7. Mr C told HDC that he was bleeding from a lump on his head, and blood was on the ground and on his shirt.
  8. In contrast to Mr C’s statement, RN A documented: “[N]il head injury noted at the time of assessment.” However, there is no documented evidence of what the physical assessment of Mr C’s head entailed. RN A told HDC that there was no injury to Mr C’s head at the time of his assessment, but he acknowledged that his documentation could have been clearer.
  9. A neurological assessment was undertaken by RN A, and it was noted that “once awake [Mr C] was both physically alert and responsive”, and that he reported no headache, dizziness, or weakness. The findings were normal with the exception of his eye movements, as Mr C was slow to follow RN A’s finger during the assessment. An assessment of Mr C’s limbs and balance was not performed owing to concerns about his safety in performing the test on a wet floor .[3]
  10. A respiratory and cardiac assessment was normal, other than Mr C’s complaint of left-sided chest pain. A full set of observations was taken, and these were also noted to be normal.[4]
  11. RN A’s recorded impression was:

“Found on the ground unresponsive? length of time. ? concussion, ? Neuro deficient — extraocular movement [Mr C] not able to follow writer’s finger. ?chest pain below left breast.”

  1. RN A recorded his plan to refer Mr C to the public hospital for assessment and treatment, and for him to have continuous observations by officers until transfer to hospital, and a GP review the following day.
  2. RN A completed an Advice of Prisoner Health Status Form, which directed officers to observe Mr C for symptoms[5] and report to Health Services while waiting for transfer to hospital.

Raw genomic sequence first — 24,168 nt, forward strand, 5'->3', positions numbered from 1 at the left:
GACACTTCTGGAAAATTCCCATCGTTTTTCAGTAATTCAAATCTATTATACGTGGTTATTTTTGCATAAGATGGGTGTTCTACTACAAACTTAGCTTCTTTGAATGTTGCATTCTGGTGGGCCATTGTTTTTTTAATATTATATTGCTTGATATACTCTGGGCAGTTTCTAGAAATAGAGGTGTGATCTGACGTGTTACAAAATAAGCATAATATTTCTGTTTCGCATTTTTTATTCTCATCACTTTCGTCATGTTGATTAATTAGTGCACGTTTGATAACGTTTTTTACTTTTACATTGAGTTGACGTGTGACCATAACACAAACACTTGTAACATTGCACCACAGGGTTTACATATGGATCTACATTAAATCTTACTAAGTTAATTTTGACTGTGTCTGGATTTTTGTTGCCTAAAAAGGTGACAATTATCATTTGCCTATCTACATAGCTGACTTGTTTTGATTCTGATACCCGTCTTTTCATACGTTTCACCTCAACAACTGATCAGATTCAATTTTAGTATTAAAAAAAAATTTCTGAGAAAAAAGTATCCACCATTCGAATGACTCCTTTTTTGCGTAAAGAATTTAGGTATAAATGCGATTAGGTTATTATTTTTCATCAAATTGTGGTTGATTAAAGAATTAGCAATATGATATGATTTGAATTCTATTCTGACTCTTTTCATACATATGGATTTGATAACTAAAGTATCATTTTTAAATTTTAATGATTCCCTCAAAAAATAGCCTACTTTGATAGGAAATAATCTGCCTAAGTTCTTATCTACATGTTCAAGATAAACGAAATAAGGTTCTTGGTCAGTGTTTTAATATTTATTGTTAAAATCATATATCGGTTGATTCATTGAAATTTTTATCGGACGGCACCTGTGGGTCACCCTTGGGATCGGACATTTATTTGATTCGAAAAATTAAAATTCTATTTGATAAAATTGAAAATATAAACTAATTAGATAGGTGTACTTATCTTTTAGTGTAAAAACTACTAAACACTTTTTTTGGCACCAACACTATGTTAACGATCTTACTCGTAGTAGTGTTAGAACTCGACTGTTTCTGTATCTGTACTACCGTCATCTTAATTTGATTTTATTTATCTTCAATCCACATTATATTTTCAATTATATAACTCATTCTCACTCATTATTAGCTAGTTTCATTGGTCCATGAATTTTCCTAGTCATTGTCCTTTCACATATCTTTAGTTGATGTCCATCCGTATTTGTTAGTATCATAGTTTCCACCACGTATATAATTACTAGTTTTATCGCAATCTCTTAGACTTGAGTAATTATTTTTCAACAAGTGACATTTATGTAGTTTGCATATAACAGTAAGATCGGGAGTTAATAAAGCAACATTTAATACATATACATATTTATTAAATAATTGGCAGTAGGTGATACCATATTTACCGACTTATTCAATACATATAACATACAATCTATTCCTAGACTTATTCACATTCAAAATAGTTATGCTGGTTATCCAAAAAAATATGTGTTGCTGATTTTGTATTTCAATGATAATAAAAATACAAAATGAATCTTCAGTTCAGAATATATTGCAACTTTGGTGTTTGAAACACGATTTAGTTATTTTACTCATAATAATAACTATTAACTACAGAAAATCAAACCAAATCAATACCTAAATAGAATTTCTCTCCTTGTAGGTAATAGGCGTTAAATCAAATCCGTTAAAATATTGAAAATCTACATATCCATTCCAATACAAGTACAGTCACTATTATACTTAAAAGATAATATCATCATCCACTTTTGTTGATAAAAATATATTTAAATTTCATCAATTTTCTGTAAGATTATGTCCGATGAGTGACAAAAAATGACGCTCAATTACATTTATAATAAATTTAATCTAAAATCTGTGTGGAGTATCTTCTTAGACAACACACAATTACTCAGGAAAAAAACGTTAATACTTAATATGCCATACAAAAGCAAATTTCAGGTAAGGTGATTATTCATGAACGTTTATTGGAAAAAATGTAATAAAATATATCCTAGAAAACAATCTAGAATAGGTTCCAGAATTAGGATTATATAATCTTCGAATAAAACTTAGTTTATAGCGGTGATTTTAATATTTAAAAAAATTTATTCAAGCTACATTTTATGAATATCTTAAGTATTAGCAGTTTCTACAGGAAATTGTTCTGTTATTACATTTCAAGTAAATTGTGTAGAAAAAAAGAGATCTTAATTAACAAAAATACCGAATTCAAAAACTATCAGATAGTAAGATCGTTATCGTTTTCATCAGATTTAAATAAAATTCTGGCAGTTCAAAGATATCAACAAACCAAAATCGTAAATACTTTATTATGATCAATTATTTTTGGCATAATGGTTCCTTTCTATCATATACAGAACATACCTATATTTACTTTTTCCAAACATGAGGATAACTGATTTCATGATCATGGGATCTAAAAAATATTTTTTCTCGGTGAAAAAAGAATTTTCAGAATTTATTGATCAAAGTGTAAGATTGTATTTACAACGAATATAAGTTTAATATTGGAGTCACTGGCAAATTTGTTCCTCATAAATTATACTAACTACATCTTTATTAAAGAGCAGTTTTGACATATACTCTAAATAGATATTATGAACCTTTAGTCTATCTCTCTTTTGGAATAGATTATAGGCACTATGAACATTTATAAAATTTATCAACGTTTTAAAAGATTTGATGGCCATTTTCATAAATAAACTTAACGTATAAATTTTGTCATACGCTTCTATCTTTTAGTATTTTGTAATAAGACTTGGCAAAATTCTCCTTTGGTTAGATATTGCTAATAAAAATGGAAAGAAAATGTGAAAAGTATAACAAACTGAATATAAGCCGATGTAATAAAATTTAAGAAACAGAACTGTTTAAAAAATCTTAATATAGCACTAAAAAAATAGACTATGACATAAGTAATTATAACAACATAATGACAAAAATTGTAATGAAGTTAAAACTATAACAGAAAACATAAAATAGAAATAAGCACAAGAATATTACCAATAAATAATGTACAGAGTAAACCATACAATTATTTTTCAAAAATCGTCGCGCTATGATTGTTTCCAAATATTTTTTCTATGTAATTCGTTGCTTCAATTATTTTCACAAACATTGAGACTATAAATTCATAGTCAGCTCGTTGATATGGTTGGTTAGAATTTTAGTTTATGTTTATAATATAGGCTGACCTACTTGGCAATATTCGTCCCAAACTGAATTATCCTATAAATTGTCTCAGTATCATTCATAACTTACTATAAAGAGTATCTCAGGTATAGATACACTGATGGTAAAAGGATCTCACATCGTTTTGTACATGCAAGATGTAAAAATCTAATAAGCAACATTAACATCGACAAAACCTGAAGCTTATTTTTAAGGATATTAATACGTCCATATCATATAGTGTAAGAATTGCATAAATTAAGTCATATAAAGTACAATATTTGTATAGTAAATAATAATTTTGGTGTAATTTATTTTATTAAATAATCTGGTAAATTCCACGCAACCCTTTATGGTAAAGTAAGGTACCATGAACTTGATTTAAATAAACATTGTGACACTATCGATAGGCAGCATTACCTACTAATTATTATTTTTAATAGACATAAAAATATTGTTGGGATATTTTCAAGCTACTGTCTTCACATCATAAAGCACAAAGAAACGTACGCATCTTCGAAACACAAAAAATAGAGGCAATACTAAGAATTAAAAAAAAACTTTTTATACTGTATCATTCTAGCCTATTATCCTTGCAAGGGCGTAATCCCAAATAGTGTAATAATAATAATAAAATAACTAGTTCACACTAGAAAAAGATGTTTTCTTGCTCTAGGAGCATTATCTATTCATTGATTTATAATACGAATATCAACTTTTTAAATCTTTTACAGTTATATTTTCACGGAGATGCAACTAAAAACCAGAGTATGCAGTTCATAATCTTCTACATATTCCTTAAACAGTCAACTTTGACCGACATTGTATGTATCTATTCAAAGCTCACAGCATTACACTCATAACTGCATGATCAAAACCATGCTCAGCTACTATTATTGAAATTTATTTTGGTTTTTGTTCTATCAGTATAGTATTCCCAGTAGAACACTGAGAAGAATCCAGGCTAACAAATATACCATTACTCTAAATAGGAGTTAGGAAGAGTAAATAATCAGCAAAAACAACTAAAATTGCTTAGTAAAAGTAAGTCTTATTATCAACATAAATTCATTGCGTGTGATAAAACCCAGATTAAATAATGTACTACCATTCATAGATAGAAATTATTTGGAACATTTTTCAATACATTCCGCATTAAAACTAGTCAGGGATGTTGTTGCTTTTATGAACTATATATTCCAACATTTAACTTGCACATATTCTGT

3. RN A also completed an ACC injury claim form[6] and documented a diagnosis of “concussion”.
  4. RN A documented no further involvement in Mr C’s care from this point.
  5. The prison service told HDC that officers recorded and filed their observations of Mr C on 5 May 2019, but the records cannot be located.

Second assessment — RN B

  1. At 9.30pm, RN B reviewed Mr C in his cell to follow up the medical alert, but incorrectly documented that this visit occurred at “0930hours”.
  2. RN B told HDC that she cannot recall whether she reviewed RN A’s clinical notes prior to her assessment of Mr C at 9.30pm, and stated that there was no access to the Medtech notes[7] while in the SU.
  3. During her assessment, RN B documented that Mr C said that he had felt sick and had vomited twice, and had a splitting headache, but no chest pain was reported. She took his observations and these were normal. RN B told HDC that she had spoken to the prison officers and asked for a report on Mr C’s condition during the time he was under constant observation, and said that she cannot recall whether the prison officers reported that Mr C had vomited. However, this conversation was not documented. RN B said that her usual practice is to ask the prison officers who are undertaking the observations of a prisoner whether there is anything to report, and to check the record of the observations taken.